Does Thanksgiving make your brain feel better?

Posted on January 10, 2012


(Image: Wikipedia)

Dateline: 18 November 2011 // Posted by: Peter Floyd

Source: Daily Mail

Story: “Thanksgiving DOES pay off: Why our bodies and brains pay us back for being grateful

Summary: The article describes how the act of thanking people can directly trigger happiness. The (American) tradition of “Thanksgiving” is apparently very good for people as the act of thanking has an amazing effect on us both mentally and physically. It doesn’t matter which medium is used to thank another as long as it is sincere. If you don’t really mean it you won’t get happier. People that avoid giving thanks are actually only making themselves more unhappy.

According to the article the act of “thanking” releases important feel good hormones like dopamine, serotonin and oxytocin. It also reduces the hormone linked with stress, Cortisol. As a result we become more content and less stressed. Our brains can actually filter out insincere thanks or thanks forced through social obligation and this is why not all acts of thanks make us happy.

If we become stressed or unhappy apparently this can be easily fixed by simply sitting down and writing a thank you letter to someone. Gratitude is not just a strategy but is resource that we should use to increase happiness.

Why is this PseudoNews? Firstly, the idea that giving thanks can be a primary source that causes chemical shifts in our body and can directly improve mood is debatable to say the least. The act of measurement of such shifts is in itself a major point for inquiry. In reality it would be the feeling of gratitude rather than the act of thanking that would stem a biological response. Thanking someone in a sincere manner therefore, is merely a by-product of pre-existing happiness and thus not the source for it.

The argument is flawed from the very beginning when it mentions “Thanksgiving – and the other festivals throughout the year – offer a good excuse to catch up with family and friends, and indulge in our favourite foods.” Surely one can agree that the happiness is derived from the social contact with others and the rudimentary enjoyment of eating rather than an act of actually giving thanks.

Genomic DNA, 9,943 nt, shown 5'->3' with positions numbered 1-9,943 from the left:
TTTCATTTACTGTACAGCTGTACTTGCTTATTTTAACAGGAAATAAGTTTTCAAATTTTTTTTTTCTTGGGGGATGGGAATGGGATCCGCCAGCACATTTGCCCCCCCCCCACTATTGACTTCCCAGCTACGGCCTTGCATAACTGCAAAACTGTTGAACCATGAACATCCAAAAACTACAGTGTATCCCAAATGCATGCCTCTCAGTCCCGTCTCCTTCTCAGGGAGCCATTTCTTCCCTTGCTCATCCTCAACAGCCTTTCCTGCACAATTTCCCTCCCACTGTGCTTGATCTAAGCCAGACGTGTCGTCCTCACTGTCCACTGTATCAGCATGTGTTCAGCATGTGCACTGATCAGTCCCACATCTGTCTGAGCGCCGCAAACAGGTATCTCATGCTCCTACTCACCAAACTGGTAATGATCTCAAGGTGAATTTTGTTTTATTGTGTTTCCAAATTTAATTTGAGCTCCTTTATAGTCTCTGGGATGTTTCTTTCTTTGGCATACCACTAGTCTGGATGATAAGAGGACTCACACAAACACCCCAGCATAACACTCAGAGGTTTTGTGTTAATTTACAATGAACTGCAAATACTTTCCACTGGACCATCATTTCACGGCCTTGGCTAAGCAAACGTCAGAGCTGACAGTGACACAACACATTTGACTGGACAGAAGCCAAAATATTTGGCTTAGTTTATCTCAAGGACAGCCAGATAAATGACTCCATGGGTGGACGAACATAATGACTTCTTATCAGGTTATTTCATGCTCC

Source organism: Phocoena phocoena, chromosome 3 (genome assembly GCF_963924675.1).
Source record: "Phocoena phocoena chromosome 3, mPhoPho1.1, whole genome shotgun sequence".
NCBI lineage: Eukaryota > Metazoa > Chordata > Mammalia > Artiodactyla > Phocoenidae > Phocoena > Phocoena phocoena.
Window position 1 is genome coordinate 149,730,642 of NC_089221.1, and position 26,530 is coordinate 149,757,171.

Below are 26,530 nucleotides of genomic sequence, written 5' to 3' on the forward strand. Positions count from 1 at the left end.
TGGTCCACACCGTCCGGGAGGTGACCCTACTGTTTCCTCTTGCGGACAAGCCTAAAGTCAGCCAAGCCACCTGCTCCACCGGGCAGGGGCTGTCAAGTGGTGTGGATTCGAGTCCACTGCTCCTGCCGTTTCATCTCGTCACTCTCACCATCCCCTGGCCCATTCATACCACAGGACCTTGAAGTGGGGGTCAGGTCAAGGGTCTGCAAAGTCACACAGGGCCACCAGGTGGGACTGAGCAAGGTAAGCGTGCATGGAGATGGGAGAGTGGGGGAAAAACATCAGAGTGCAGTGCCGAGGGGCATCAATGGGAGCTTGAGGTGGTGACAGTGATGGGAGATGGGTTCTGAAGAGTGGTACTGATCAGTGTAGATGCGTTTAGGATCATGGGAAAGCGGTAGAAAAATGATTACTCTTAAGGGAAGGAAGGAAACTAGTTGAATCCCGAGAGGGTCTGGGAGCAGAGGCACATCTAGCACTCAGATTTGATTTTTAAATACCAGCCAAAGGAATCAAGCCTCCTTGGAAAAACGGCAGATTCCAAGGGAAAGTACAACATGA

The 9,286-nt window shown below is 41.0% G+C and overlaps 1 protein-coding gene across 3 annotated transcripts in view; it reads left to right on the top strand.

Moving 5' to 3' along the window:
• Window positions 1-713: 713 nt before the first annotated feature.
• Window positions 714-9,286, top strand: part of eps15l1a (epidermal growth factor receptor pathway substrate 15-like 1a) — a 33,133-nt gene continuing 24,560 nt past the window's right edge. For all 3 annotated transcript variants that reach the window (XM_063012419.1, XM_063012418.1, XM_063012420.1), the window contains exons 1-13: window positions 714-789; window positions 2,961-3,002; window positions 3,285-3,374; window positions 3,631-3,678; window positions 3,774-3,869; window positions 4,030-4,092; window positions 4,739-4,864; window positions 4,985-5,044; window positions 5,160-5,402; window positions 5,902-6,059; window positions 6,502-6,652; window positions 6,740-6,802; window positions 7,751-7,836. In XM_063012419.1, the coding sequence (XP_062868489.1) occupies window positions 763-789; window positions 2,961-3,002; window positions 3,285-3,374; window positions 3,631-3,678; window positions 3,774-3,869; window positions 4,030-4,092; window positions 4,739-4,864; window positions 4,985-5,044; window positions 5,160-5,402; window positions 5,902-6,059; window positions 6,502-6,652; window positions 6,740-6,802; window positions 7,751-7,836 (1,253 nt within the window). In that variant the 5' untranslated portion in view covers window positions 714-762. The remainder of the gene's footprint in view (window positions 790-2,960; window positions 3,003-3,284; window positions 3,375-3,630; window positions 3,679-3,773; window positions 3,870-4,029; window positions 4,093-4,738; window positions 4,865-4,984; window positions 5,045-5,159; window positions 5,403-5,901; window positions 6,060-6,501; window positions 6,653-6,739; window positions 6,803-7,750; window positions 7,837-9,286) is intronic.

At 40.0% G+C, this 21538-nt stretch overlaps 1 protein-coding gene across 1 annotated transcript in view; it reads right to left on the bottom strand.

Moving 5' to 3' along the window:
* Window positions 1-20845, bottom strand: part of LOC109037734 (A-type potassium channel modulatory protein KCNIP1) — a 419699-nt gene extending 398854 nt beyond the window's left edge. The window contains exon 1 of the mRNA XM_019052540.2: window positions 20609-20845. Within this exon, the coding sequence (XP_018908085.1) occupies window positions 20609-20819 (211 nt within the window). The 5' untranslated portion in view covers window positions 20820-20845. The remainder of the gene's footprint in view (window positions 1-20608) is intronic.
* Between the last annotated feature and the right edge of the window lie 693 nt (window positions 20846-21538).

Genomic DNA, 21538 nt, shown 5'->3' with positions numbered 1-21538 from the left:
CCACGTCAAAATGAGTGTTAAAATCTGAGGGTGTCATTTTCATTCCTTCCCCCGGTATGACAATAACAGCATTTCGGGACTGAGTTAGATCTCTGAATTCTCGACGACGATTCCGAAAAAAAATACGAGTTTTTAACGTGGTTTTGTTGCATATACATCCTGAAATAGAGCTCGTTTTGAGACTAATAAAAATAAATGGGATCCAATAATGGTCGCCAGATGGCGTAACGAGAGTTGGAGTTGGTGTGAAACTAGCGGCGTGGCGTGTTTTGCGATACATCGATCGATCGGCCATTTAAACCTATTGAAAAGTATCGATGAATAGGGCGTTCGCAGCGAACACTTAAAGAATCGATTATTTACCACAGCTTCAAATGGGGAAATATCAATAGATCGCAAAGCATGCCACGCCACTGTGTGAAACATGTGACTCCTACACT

A sincere “thank you” is rarely given when one is unhappy, stressed or angry. Even if you are thanking someone for making you laugh when you are in a bad mood it is still a by-product of increased happiness.

Another idea to consider is that sincere “thanks” could be unwelcomed or dismissed by another person and thus will have the opposite effect, i.e. cause grief. People seek approval and acceptance from their peers in almost every walk of life. Therefore the theory is nipped in the bud and consequently has no solid ground for argument.  There are many possible flaws and erroneous presumptions in this article that make it pseudoscientific news.

What features of pseudoscience are on show? First and foremost the article and claims lack parsimony. The claims ignore external stimuli, assuming that the happiness comes from the act of thanks giving. Internal happiness is not impossible but is not the result of this act. Gratitude as a feeling does stem happiness, but the expression of one’s gratitude will not enhance it. The claims ignore the simplest hypothesis in exchange for one that will correspond to the researchers’ desire.

The article also avoids falsifiability which is a key component to a pseudoscience.  The data was merely collected and used to back up the view that giving thanks improves happiness. To contradictory studies are mentioned and specific information is avoided.

Another pseudoscientific feature evident is the lack of experimental control. Although the article claims that there is a spike in hormone levels during the act of thanking it does not take into account the large possibility of unidentified factors. Everyone reacts differently to certain situations and many different things cause the release of Dopamine, Cortisol and Oxytocin. Measuring the levels of such hormones under normal circumstances would be a mammoth challenge.

The moral of the story: The fact of the matter is that sincere thanks is a by-product of happiness and does not cause it. It is the internal feeling of gratitude and not the expression of it that causes an increase in happiness.